The past few weeks have been good to digital health projects on crowdfunding platforms Indiegogo and Kickstarter. While some of the nine projects below are the latest in a long line of takes on the wristworn activity tracker, others facilitate the tracking of temperature, blood glucose, sleep, or concussions. And most of these projects have already surpassed their funding goals. Read on to see what the latest digital health entrepreneurs who choose to turn to crowdfunding have up their sleeves.
Diabeto is tackling the same use case Glooko started out pursuing: how to get data from a glucometer into a smartphone and make that data actionable for people with type 1 and type 2 diabetes. The Diabeto approach is a small, cutely designed piece of hardware that can plug into the glucometer, and then wirelessly transfer data into a smartphone. The company is also working on an app that will allow users to keep blood glucose logs, and also track insulin, carbohydrates, and mood. An open API will allow developers to create new apps that work with the device. Diabeto is already overfunded, with nearly $15,000 raised out of a $10,000 goal.
Wishbone is a non-invasive, smartphone-connected thermometer designed to help parents check their babies' temperature. Unlike some peel-and-stick thermometers that have targeted this market, Wishbone doesn't need to touch the child's skin at all -- the infrared sensor reads temperature passively from three to five centimeters away. Future use cases for the connected thermometer include environmental temperature sensing and sensing temperature of objects and liquids for cooking. On Kickstarter, Wishbone has raised triple its $20,000 goal.
Not to be confused with the fertility tracker app of the same name (or the similarly named medication adherence technology GlowCaps), this Glow is a set of glowing, fitness-tracking headphones. The connecting wires of these headphones glow with a laser light that pulses to the beat of your music -- or your heart. The heart rate sensor is embedded in the earphones. Whether the user will be able to store or track their heart rate data in addition to using it to put on a light show, is unclear. The Glow headphones have raised $200,000 out of a $100,000 Kickstarter goal.
Luna presents a new twist on sleep tracking: a smart mattress cover with embedded sensors. The cover tracks sleep phases, heart rate, and breathing rate and delivers the data to an app along with recommendations to improve sleep. It also enables mobile-controlled temperature controls that can be adjusted separately for the two sides of the bed. And a smart alarm wakes the user at the optimal point in their sleep cycle. Luna has raised $400,000 out of a $100,000 goal on Indiegogo.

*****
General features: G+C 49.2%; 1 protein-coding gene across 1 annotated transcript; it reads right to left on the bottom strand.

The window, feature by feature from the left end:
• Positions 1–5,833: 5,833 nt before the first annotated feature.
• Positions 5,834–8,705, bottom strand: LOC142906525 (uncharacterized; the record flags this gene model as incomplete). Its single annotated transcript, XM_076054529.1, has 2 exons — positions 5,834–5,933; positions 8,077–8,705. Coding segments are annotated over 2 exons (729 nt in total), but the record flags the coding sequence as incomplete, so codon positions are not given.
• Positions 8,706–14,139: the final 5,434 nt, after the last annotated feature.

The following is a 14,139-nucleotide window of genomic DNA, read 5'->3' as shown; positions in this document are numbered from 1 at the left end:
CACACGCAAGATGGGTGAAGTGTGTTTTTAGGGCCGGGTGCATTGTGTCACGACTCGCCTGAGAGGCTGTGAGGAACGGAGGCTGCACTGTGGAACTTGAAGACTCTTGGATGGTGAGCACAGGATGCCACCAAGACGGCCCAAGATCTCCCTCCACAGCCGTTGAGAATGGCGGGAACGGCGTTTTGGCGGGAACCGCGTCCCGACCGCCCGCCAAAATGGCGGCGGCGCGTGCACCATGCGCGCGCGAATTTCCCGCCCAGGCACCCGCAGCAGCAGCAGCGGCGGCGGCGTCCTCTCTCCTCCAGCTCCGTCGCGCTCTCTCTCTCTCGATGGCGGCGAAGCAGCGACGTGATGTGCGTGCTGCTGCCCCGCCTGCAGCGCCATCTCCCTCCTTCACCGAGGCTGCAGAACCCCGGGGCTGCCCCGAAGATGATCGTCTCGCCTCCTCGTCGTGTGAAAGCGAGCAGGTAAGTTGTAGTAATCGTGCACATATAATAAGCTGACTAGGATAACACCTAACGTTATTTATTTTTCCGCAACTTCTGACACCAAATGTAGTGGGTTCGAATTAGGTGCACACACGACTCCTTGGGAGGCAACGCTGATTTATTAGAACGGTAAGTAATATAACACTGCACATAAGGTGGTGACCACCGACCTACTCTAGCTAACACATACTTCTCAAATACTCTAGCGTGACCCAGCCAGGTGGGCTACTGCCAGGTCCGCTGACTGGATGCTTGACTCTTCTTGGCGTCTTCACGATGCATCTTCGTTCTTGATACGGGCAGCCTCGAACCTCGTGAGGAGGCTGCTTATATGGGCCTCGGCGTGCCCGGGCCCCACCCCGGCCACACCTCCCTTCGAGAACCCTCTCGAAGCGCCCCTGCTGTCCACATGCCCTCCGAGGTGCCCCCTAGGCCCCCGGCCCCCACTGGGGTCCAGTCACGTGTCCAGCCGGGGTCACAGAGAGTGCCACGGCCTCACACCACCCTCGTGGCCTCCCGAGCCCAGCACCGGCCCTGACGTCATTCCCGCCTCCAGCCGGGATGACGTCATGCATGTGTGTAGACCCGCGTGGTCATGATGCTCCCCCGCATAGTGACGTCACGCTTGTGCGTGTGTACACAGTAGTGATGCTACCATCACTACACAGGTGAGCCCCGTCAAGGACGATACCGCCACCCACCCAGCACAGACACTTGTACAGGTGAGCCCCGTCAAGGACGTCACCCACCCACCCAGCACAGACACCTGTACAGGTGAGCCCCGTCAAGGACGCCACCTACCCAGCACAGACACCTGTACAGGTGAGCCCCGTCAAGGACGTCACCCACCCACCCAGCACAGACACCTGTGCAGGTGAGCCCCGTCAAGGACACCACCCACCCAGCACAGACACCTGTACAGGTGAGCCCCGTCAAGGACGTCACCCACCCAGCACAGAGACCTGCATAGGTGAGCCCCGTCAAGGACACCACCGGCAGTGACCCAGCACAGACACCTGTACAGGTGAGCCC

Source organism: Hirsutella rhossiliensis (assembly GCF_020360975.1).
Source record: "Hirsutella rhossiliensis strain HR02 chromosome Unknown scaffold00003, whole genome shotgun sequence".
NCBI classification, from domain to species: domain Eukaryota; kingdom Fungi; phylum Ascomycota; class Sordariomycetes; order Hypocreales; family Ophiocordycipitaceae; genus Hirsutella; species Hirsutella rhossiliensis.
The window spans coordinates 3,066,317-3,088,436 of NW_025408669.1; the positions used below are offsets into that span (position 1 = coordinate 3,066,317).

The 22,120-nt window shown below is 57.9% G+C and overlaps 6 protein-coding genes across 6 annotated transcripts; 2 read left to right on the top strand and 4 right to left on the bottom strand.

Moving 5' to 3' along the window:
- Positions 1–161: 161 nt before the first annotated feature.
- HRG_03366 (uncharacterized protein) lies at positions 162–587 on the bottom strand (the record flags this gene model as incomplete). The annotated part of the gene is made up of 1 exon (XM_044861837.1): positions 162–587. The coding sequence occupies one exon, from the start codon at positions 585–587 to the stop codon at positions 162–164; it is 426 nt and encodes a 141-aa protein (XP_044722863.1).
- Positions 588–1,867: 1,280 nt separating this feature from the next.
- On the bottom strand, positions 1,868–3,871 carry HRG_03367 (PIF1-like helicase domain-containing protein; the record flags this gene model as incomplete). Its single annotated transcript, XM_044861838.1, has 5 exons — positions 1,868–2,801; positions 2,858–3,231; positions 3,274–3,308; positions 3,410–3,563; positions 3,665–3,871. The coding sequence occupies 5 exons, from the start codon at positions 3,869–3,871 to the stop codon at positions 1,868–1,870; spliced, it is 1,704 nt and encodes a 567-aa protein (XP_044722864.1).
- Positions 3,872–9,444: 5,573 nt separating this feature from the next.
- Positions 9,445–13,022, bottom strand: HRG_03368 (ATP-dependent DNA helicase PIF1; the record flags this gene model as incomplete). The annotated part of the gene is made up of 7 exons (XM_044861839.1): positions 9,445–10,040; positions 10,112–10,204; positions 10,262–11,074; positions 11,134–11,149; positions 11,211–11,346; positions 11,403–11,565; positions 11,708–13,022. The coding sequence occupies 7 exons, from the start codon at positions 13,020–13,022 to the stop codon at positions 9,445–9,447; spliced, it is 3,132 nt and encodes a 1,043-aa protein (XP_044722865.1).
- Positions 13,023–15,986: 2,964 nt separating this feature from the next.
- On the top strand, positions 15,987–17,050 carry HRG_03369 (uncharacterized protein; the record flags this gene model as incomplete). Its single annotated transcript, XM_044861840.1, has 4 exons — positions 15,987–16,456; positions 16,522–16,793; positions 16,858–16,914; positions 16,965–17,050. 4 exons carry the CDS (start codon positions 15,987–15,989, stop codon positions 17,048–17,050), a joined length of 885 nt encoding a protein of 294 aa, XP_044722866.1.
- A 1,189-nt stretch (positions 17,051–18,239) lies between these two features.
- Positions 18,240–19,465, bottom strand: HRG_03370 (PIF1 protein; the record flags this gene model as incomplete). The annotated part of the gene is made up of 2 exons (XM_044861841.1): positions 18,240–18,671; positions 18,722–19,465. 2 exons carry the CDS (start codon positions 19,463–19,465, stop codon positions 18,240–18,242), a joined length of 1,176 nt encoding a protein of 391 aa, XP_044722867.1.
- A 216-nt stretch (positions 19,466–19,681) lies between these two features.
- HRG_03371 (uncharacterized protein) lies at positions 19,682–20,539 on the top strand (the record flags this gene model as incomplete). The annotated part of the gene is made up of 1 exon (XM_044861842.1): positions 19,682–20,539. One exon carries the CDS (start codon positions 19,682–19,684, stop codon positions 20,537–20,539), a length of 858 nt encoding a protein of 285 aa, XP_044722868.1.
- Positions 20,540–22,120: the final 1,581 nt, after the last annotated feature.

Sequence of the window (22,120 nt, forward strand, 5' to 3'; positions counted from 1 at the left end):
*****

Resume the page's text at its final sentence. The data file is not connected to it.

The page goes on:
ProjectPOLE is developing Tracky, a full-body smart clothing outfit that includes a number of sports and fitness tracking sensors. It can track activity as well as breathing rate, heart rate, and body temperature, and returns all that information to an app, which has learning, coaching capabilities. The clothing can also capture motion for activities like yoga or stretching exercises, to help users improve their form over time. The Bangalore company is still in early days -- with 43 days of funding left, they've raised just under $7,000 of a $30,000 goal.
HIRIS (Human Interactive Reliable Integrated System) is a smartwatch with a strong focus on fitness tracking, but it offers a few new features. Notably, a gesture control interface lets users interact with the device even while wearing gloves. The device comes in two versions, HIRIS Core and HIRIS Tracker. Both can track steps, calories burned, and heart rate, but the HIRIS Tracker can be used to track movement of a specific object or body part more closely, which could be used for physical therapy or for a tennis player to work on their swing. HIRIS has raised $26,000 out of an $80,000 goal on Indiegogo.
The Uno Noteband is a smartwatch and fitness tracker which differentiates itself by presenting phone notifications in a scroll-free way that the company boasts is 80 percent faster than scrolling through a text or email on a smartwatch screen. Instead, it rapidly displays messages one word at a time, with one letter (the word's "optimal recognition point" highlighted). The speed the words go by can be adjusted to match the user's reading speed. By contrast, the fitness tracking capabilities on the device are fairly standard, though it does supplement the accelerometer with a 6-axis gyroscope. It also syncs with both Apple HealthKit and Google Fit. On Indiegogo, the Uno Noteband has already picked up $125,000 out of an original $50,000 goal.
MOTi is a wearable activity tracker designed specifically for the gym. It tracks activity as well as workout types, reps, intervals, and muscle quality, but it's main selling point is the personalized coaching software. The app includes coaching, the ability to set goals and log workouts, and gamified features. The Taiwanese company has so far raised just $3,483 of a $40,000 goal on Indiegogo.
A few different companies have attempted to develop concussion-sensing headbands for athletes, but the Hiji band is a wearable traumatic brain injury detector designed for kids. The cloth headband has a pocket for the sensor, which wirelessly sends data to a parent or coach's computer. From there, they can review the impact of individual incidents, and also see a lifetime history of a child's head injuries to look for problematic patterns. The Hiji Band has raised more than $5,000 on Kickstarter, closing in on its $7,000 goal.